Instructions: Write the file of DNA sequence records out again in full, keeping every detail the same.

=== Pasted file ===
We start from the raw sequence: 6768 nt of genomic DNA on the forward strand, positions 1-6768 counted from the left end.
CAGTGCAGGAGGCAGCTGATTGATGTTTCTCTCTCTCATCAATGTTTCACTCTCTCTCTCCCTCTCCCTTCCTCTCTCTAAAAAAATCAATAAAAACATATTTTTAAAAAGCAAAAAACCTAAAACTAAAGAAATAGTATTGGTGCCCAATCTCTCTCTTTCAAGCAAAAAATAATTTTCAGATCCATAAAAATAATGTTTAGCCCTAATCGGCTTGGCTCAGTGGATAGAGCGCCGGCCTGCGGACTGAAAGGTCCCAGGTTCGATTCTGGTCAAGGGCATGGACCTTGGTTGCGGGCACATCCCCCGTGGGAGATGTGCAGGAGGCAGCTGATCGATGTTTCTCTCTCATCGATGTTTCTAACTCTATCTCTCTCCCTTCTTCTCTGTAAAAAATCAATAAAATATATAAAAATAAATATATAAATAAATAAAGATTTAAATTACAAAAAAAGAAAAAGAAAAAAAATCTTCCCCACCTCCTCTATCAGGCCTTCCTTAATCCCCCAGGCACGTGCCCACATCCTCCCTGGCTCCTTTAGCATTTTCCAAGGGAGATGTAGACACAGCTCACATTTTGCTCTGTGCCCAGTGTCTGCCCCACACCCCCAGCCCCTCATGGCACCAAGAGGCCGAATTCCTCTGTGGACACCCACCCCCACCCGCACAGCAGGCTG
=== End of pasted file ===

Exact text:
We start from the raw sequence: 6768 nt of genomic DNA on the forward strand, positions 1-6768 counted from the left end.
CAGTGCAGGAGGCAGCTGATTGATGTTTCTCTCTCTCATCAATGTTTCACTCTCTCTCTCCCTCTCCCTTCCTCTCTCTAAAAAAATCAATAAAAACATATTTTTAAAAAGCAAAAAACCTAAAACTAAAGAAATAGTATTGGTGCCCAATCTCTCTCTTTCAAGCAAAAAATAATTTTCAGATCCATAAAAATAATGTTTAGCCCTAATCGGCTTGGCTCAGTGGATAGAGCGCCGGCCTGCGGACTGAAAGGTCCCAGGTTCGATTCTGGTCAAGGGCATGGACCTTGGTTGCGGGCACATCCCCCGTGGGAGATGTGCAGGAGGCAGCTGATCGATGTTTCTCTCTCATCGATGTTTCTAACTCTATCTCTCTCCCTTCTTCTCTGTAAAAAATCAATAAAATATATAAAAATAAATATATAAATAAATAAAGATTTAAATTACAAAAAAAGAAAAAGAAAAAAAATCTTCCCCACCTCCTCTATCAGGCCTTCCTTAATCCCCCAGGCACGTGCCCACATCCTCCCTGGCTCCTTTAGCATTTTCCAAGGGAGATGTAGACACAGCTCACATTTTGCTCTGTGCCCAGTGTCTGCCCCACACCCCCAGCCCCTCATGGCACCAAGAGGCCGAATTCCTCTGTGGACACCCACCCCCACCCGCACAGCAGGCTG